“Security control assessments and privacy control assessments are not about checklists, simple pass-fail results, or generating paperwork to pass inspections or audits—rather, such assessments are the principal vehicle used to verify that implemented security controls and privacy controls are meeting their stated goals and objectives.”
This is the first paragraph of the prologue of the National Institute of Standards and Technology’s Special Publication 800-53A (Revision 4).
And it’s become a farce.
The Federal Information Security Management Act (FISMA) mandates that all government agencies be accountable for the adequacy of their cyber security controls. And that “accountability” comes in the form of system assessments and authorizations performed by independent third parties, like Lunarline. This independent third party is responsible for vetting IT systems and ensuring they adhere to NIST’s Risk Management Framework (RMF).
However, these days boxes are the only things most contractors are checking.
Why are they checking boxes, not controls?
When I started out in this industry in 2008, a system security assessment and authorization actually meant something. It was a rigorous, technical assessment that got to the bottom of security issues and meaningfully improved system security.
But they were also expensive. An assessment of a system with any sort of complexity cost well into the six figures. This price tag was merited because it required a good deal of time and resources to get down in the “weeds” and check 600+ security controls and enhancements.
Yet in the past seven years, the pricing has plummeted, and it’s not because we’re more efficient. If anything the workload has grown with the introduction of new standards. NIST 800-53A, revision 4 was a major one that significantly increased the complexity of assessments. So logically, the cost of an assessment should’ve gone up. Right?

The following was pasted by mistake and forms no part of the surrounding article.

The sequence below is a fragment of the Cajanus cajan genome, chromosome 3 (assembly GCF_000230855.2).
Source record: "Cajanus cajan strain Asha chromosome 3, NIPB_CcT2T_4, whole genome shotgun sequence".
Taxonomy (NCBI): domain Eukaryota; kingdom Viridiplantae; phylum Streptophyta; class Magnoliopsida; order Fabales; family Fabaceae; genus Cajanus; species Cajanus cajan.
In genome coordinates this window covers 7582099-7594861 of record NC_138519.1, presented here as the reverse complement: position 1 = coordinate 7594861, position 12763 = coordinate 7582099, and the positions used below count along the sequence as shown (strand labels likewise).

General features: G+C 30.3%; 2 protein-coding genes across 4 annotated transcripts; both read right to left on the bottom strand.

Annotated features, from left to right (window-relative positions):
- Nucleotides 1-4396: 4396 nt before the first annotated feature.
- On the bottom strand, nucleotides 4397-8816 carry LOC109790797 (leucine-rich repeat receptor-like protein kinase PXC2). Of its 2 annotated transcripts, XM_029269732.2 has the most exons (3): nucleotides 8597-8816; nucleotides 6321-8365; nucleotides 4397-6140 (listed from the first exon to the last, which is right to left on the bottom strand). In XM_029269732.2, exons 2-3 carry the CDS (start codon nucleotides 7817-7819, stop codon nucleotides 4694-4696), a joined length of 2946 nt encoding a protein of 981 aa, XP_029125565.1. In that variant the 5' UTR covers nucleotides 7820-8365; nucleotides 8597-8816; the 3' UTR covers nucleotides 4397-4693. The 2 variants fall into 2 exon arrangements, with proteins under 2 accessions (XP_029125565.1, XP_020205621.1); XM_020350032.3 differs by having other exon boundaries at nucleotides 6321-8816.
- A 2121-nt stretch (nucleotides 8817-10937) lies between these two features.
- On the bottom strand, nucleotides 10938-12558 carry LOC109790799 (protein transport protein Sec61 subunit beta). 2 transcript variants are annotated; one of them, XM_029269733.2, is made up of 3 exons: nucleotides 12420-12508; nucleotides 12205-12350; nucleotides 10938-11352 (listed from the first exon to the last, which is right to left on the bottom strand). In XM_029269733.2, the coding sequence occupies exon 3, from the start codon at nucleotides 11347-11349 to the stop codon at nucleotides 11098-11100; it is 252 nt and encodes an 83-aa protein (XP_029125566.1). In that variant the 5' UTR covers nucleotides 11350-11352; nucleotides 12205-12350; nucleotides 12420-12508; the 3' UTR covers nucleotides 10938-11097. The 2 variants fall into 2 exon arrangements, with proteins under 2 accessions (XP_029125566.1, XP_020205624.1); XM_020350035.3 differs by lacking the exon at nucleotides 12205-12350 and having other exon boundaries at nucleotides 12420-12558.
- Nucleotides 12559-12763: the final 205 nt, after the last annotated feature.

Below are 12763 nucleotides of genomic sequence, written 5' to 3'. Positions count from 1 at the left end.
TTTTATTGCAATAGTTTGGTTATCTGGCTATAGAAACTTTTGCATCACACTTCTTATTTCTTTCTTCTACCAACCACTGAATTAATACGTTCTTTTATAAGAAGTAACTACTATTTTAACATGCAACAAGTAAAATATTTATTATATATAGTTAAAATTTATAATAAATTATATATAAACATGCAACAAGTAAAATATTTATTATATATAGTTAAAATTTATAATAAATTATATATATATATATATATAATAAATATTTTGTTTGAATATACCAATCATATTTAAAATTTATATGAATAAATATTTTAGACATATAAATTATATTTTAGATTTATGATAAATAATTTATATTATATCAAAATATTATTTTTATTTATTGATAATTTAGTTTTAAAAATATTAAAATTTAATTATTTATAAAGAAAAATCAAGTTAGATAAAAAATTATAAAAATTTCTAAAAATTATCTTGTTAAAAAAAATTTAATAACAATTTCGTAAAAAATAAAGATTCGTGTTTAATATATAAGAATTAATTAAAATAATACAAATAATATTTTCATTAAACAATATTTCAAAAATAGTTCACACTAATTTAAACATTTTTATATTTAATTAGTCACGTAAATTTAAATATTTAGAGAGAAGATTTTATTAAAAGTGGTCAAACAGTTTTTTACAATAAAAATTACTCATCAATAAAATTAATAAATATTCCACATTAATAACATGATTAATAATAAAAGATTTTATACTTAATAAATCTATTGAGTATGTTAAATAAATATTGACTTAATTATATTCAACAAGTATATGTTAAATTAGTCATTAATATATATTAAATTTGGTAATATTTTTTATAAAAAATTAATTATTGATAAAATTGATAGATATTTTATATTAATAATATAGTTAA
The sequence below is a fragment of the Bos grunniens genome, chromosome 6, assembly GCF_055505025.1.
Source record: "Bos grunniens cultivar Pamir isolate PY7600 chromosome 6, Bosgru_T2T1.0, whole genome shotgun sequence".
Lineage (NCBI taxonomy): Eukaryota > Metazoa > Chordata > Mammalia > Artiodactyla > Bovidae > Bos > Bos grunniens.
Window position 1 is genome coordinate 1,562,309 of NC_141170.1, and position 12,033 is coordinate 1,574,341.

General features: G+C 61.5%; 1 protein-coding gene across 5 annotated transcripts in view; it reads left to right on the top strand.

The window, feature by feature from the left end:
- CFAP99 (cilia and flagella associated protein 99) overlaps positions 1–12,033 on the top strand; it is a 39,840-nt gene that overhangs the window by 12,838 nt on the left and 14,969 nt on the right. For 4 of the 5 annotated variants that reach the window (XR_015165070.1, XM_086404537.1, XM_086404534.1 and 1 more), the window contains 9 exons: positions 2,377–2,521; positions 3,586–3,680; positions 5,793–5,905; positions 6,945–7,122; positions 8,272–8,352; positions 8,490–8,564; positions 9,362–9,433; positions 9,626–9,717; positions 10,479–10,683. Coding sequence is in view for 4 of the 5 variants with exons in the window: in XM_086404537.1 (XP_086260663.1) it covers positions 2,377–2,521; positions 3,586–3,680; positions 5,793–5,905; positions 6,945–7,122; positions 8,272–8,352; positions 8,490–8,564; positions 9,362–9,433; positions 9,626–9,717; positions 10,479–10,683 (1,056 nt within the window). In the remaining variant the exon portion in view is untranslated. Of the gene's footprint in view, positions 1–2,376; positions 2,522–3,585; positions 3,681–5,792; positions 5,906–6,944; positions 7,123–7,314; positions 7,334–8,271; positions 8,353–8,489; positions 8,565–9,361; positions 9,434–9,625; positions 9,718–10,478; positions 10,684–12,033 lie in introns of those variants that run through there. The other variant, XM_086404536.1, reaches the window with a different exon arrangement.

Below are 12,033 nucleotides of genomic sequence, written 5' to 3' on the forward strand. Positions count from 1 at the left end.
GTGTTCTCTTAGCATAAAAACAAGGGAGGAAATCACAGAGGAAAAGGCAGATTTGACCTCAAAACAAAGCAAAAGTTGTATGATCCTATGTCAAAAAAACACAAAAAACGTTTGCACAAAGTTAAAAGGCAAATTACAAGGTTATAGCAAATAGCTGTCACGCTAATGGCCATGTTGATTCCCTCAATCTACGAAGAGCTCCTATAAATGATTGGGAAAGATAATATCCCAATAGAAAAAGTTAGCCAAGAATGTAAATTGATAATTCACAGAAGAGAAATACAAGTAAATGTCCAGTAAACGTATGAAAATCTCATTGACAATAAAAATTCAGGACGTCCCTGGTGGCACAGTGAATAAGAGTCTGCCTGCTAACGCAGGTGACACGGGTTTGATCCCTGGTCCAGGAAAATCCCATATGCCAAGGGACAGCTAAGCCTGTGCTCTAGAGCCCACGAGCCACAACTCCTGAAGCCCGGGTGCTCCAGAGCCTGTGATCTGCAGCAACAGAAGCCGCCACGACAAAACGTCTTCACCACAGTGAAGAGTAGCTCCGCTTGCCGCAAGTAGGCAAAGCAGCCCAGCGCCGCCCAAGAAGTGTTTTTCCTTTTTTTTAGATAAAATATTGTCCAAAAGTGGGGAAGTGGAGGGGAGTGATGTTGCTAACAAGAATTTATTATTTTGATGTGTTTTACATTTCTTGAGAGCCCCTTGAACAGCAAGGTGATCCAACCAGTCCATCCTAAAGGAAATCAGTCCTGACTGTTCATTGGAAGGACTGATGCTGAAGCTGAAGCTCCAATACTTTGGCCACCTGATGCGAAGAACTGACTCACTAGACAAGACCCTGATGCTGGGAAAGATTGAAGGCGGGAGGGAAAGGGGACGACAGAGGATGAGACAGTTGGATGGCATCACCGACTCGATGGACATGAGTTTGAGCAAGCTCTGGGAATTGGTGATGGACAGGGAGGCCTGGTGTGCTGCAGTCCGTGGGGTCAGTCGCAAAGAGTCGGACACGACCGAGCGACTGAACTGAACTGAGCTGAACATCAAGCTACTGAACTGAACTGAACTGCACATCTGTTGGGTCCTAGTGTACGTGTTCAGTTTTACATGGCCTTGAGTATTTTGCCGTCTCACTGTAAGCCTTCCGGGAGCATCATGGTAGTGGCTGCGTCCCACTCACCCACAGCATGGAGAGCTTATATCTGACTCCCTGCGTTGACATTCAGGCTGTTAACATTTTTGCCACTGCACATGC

Wrong. Today, the cost of a system assessment hovers between $20,000 and $30,0000.
How is that possible?
Contractors aren’t assessing systems anymore. They’re bidding low to win work, going through the motions and rubber-stamping the paperwork…with the agency’s consent.
Because, come on, who wants to deal with a tough audit?
This practice isn’t just a waste of money; it’s leaving government agencies vulnerable to cyber attacks.
The threat landscape has become more dangerous and complicated. But in the absence of strong FISMA enforcement, there’s been a race to the bottom. We know of agencies with critical systems that have gone years without conducting legally required system assessments…with absolutely no repercussions. Scary, isn’t it?
What’s the solution?
Well, we certainly can’t return to the days of six-figure assessments. In this age of federal austerity, we just don’t have the budget.
But independent assessors also can’t be expected to work for minimum wage and still conduct meaningful security assessments. To make the assessment process comprehensive and cost-effective, we need to hone in on the controls that make the biggest difference in an agency’s security posture.
Lunarliners are big fans of the SANS Institute’s Critical Controls. This control set is streamlined and focused on controls that make a meaningful difference in system security posture. We believe that SANS offers a great model for rethinking the NIST controls and coming up with a sustainable, cost-effective assessment model.
Next, agencies need to be held accountable for FISMA compliance, especially C-level officials. Senior agency leaders were once wary of signing off on FISMA assessments and “authorizing” systems for operation. They feared repercussions should the systems they authorized ultimately prove vulnerable to attack. But once they realized the law had no teeth, they stopped caring. There have to be severe repercussions for agencies — and their leaders — that fail to meet compliance standards.
The same goes for contractors. We need to ensure compliance by actually performing technical assessments – not just walking agencies through a list of questions. And just as we need to hold agencies and leadership accountable for security, we need to hold ourselves accountable for conducting meaningful, complete assessments.
Want an example of the compliance process done right? Take a look at FedRAMP. There’s a reason simple FedRAMP assessments are significantly more expensive than traditional FISMA assessments, despite drawing from the same standards. It’s because the FedRAMP Joint Authorization Board (JAB) makes sure it’s done … correctly. The FedRAMP JAB doesn’t tolerate a checklist approach to information security. And neither should we.